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UBC Theses and Dissertations

Healing within families following youth suicide Grant Kalischuk, Ruth

Abstract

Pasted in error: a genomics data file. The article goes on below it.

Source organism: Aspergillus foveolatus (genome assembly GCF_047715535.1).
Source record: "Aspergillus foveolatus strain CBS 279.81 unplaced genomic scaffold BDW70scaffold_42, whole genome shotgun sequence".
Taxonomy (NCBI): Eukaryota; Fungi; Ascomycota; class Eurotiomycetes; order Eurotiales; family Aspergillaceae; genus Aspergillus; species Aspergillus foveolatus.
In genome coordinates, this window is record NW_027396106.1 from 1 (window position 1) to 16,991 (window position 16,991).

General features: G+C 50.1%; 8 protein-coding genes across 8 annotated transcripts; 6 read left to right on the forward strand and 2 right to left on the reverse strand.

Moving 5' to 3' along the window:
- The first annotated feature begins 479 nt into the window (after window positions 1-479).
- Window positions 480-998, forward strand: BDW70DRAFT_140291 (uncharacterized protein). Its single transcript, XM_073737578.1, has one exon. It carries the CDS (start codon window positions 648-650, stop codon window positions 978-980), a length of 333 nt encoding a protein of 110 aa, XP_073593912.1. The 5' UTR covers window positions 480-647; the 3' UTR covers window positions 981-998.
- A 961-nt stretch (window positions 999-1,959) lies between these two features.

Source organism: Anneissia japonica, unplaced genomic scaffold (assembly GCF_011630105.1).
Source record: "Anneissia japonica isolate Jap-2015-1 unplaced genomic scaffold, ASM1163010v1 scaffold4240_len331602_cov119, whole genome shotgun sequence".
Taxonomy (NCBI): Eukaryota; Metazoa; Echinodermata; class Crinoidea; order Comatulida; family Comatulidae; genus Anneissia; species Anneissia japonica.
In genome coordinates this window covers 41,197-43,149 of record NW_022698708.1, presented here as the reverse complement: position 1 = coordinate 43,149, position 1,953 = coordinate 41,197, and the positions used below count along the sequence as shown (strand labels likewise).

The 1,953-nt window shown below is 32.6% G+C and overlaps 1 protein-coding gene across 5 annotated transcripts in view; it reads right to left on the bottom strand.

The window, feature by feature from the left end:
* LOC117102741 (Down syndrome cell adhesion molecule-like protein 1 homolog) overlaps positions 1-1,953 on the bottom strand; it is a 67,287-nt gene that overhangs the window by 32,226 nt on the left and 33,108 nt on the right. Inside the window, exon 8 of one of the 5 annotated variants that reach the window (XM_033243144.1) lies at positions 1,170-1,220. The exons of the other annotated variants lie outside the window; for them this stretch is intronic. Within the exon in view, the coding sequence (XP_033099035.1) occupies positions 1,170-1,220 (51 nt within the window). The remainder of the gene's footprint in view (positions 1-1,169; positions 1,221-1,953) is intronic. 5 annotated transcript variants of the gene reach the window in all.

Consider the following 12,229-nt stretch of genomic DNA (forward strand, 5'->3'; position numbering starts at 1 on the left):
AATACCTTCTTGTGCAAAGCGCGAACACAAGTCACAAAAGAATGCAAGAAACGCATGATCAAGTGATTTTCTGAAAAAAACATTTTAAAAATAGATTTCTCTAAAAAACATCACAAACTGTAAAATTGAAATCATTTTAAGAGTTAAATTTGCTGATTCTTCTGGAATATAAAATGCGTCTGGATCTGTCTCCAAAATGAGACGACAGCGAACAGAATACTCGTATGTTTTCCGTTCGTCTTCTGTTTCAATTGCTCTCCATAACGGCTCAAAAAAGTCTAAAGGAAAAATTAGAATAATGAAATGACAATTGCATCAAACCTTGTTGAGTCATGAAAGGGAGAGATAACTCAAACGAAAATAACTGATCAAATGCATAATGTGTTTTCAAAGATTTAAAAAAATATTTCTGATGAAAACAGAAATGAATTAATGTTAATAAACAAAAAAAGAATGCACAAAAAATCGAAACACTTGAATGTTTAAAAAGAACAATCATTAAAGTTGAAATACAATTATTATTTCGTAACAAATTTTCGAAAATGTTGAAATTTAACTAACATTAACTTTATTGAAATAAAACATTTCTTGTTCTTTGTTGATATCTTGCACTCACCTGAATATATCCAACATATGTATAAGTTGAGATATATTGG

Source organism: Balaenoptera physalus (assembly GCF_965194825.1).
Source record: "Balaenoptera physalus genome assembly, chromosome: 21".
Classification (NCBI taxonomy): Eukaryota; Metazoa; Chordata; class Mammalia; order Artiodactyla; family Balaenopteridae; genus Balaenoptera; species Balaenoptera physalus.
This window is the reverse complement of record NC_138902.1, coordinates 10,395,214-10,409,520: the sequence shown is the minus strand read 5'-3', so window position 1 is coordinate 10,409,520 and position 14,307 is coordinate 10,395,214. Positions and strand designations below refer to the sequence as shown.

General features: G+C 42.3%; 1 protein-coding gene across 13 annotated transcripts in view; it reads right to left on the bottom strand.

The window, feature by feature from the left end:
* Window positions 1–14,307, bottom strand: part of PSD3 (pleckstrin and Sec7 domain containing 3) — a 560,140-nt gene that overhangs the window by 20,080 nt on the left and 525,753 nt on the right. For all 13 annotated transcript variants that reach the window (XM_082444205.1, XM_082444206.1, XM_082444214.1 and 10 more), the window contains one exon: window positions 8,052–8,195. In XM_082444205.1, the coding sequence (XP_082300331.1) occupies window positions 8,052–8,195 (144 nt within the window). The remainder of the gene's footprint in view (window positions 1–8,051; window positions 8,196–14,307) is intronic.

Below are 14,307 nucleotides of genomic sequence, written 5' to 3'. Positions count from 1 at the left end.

Despite preventive efforts, youth suicide is identified as a public and mental health problem of epidemic proportion in Western society. The short- and long-term health and human consequences associated with youth suicide are enormous, affecting each family survivor, the family, and ultimately, the community and society. Youth suicide has its greatest impact on the family, yet health care responses to these grieving families remains inadequate at best. This grounded theory study, based on a health promotion philosophy that embraces the strengths and resilient nature of grieving individuals, examined how individuals within the context of the family heal in the aftermath of youth suicide. Eleven families from rural and small urban centres were interviewed for the study during an 18 month period. Individual healing following youth suicide is conceptualized as Journeying Toward Wholeness. This journey is characterized by the inter-relationships among three enfolding, fluid, and iterative themes, which in themselves, each represent one portion of the overall journey: Cocooning (Journey of Descent); Centering (Journey of Growth); and Connecting (Journey of Transcendence). Within each theme, five self-organizing and inter-relating patterns (i.e., relating, thinking, functioning, energizing, and finding meaning/exploring spirituality) operate in mutual rhythmical interchange with the other patterns unbound by time. Each pattern describes one facet of the individual's experience in response to youth suicide. Journeying toward wholeness (i.e., healing) varies in expression and intensity over time in response to a variety of contextual factors including personal history, factors related to the suicide, social considerations, and the health care environment. Importantly, healing emanates, as an act of volition, from the survivor's consciousness (i.e., the healing epicentre) as a result of decision making. The degree to which healing occurs depends on a number of intervening variables reflecting the survivor's capacity to say yes to life; step out and speak up; achieve a sense of peace, harmony, and balance; and expand personal consciousness. As a major outcome of the healing process, each survivor creates a love knot, symbolic of the healing strategies he or she uses to facilitate healing within both private and public spheres. The love knot represents the creative expression of love as a healthy and continuing bond between the survivor and deceased youth. The love knot is based on the meaning the survivor attributes to his or her experience with youth suicide and the relationship between the survivor and deceased youth prior to death. Ultimately, individual healing expands outward influencing family, societal, and global spheres. The theory presented in this dissertation will be of particular interest to clinical nurse specialists and mental health care professionals from a variety of disciplines who work closely with families in the community. With its focus on health promotion, this theory captures some of the intricacies and complexities of the healing process and is intended to serve as a possible reference to guide evidence-based health care practice.

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